Matty runs her hand across her forehead, smudging it with dirt. “His father was a hard man. The only time his father was happy was when he was down in the mines.”


“They’re a lot alike,” Debra says. “I don’t think I’ve seen Dad smile once since his retirement.”


“Mining is in the Haskell blood,” Matty says. “It goes back several generations.”




In the middle of the night Debra rolls onto her side, facing Clarence. She places her hand on his bare chest and feels the beating of his heart. He turns his head, gazes at her.


“How you going to get along while I’m in prison?” he asks.


“I’m stronger than you think,” she says. “Maybe while you’re in there you can learn to stay sober.”


He stares up at the ceiling. “Maybe.”




Les is at the table when Darren comes into the kitchen. He’s sipping coffee from one of his mother’s teacups.


“You’re up early, Pops,” Darren says.


“Woke up thinking I had to be somewhere,” Les says. “You ready for work?”


“Yep, I guess so,” Darren says. “Why are you drinking out of Grandma’s tea cups?”


“Why not?” Les says.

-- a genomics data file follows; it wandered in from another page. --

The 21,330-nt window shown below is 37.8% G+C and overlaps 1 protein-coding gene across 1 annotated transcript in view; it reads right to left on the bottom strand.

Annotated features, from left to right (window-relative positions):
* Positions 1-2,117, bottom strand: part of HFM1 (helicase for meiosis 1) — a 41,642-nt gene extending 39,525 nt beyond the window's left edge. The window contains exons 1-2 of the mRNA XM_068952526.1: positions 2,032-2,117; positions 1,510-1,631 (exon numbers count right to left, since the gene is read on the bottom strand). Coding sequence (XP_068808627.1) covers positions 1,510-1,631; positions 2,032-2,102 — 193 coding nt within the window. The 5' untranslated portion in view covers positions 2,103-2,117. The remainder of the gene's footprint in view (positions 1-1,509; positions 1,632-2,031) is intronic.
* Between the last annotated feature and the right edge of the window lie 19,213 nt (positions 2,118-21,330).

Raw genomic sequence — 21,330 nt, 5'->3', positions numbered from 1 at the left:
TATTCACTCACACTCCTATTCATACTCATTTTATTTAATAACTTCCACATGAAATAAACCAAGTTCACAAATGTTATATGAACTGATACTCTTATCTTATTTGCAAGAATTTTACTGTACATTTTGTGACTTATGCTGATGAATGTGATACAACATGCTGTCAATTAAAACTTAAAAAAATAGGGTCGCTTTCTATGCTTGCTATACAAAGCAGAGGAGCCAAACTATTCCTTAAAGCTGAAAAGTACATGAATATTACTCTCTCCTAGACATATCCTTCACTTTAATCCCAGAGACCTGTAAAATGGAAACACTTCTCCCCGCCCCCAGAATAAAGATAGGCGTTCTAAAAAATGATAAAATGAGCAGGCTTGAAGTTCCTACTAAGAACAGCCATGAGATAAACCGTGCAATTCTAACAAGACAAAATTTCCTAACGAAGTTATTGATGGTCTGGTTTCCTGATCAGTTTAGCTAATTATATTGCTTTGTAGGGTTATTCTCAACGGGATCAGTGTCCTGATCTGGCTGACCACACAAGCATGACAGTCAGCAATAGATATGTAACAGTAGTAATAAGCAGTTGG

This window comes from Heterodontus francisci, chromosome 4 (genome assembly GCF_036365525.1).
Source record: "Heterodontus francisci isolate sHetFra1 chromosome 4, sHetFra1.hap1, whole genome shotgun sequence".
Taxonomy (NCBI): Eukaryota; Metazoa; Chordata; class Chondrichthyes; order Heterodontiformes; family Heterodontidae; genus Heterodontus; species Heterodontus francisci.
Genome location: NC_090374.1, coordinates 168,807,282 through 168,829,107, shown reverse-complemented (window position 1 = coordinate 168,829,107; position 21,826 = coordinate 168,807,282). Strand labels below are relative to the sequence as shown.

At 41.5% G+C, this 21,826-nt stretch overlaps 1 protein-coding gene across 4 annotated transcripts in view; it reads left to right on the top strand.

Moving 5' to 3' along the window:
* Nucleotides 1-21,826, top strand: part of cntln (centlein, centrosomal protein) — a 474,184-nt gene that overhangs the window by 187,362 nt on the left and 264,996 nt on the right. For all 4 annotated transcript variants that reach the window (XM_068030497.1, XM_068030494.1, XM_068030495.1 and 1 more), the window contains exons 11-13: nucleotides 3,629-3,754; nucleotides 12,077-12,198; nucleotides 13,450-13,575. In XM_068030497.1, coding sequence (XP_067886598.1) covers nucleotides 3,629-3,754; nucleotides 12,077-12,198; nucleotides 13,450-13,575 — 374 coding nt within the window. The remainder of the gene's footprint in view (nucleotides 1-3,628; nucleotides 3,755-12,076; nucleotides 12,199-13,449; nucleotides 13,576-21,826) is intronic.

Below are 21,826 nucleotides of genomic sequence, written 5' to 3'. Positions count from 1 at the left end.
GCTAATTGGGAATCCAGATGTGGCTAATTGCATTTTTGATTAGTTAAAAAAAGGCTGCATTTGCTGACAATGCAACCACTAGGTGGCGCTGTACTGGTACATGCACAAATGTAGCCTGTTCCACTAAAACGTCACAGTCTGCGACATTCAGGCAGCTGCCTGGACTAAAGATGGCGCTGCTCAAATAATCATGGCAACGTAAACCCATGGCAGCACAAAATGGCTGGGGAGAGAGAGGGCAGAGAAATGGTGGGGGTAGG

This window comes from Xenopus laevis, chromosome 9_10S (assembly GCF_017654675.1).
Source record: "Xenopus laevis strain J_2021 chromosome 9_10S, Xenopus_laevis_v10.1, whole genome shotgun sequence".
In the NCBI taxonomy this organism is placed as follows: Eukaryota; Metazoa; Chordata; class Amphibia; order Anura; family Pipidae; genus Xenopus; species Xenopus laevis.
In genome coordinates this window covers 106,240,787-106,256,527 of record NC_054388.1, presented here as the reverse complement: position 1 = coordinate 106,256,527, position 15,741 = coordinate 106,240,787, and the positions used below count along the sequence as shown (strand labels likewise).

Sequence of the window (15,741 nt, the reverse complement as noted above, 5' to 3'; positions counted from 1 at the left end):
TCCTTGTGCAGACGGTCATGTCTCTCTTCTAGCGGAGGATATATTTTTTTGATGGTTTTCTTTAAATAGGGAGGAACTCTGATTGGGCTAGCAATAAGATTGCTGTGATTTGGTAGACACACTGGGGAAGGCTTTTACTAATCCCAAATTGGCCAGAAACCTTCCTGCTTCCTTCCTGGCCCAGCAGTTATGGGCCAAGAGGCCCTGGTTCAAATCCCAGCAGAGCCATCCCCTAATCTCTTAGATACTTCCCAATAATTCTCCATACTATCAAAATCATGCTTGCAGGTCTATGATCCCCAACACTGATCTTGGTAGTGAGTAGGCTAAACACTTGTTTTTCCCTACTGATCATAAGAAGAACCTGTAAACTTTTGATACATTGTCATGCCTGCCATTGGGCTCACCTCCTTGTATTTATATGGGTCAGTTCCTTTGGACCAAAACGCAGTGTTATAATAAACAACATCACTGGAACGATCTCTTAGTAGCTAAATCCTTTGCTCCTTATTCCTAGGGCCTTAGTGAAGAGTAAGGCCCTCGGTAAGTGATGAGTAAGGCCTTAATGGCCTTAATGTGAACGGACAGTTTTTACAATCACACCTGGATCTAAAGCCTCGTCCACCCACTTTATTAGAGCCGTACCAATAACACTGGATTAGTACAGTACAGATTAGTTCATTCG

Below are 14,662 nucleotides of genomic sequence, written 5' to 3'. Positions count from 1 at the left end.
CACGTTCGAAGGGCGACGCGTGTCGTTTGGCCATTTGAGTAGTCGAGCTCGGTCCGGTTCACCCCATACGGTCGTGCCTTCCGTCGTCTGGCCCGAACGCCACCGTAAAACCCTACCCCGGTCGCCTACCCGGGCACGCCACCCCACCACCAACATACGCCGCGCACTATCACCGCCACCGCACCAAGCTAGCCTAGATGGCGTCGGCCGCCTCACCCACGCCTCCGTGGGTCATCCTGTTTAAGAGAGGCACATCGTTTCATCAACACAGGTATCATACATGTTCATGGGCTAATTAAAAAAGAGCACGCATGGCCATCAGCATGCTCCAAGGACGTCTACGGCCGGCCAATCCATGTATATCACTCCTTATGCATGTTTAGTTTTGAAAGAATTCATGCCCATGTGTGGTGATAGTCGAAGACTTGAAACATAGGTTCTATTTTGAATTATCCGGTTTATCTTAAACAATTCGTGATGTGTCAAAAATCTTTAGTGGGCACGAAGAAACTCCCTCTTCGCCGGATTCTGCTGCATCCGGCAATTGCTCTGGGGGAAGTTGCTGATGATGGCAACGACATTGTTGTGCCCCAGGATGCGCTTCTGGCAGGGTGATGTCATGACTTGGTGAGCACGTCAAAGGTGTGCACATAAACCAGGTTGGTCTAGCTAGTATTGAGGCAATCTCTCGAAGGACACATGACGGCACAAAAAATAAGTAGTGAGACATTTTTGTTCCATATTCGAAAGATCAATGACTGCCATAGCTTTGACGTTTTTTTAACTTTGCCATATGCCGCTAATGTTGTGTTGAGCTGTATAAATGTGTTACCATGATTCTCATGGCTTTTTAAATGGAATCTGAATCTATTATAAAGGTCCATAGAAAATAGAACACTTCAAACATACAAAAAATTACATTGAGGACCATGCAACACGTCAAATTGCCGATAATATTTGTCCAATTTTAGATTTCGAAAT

Darren goes to the stove and picks up the coffee pot, gingerly touches its side. He takes one of the teacups and pours coffee into it. A wisp of steam wafts up from the liquid. He gulps it down. He places the empty teacup in the sink.


“Later, Pops,” Darren says as he leaves.


“Remember to keep your head down,” Les says.




Darren is crowded in with other men on the elevator as it descends into the mine. He can see the tops of their helmets. He holds his breath as if diving underwater. The electric lights in the mine shaft replace the light of day.




Matty is on the front porch. She sees Sarah coming out of her house using her walker and waves to her.  The mine’s emergency siren begins to blare.


Les looks up from his newspaper.



STEVE CARR, who lives in Richmond, Va., began his writing career as a military journalist and has had over a hundred short stories published internationally in print and online magazines, literary journals and anthologies. His plays have been produced in several states. He was a 2017 Pushcart Prize nominee. He is on Facebook and Twitter @carrsteven960.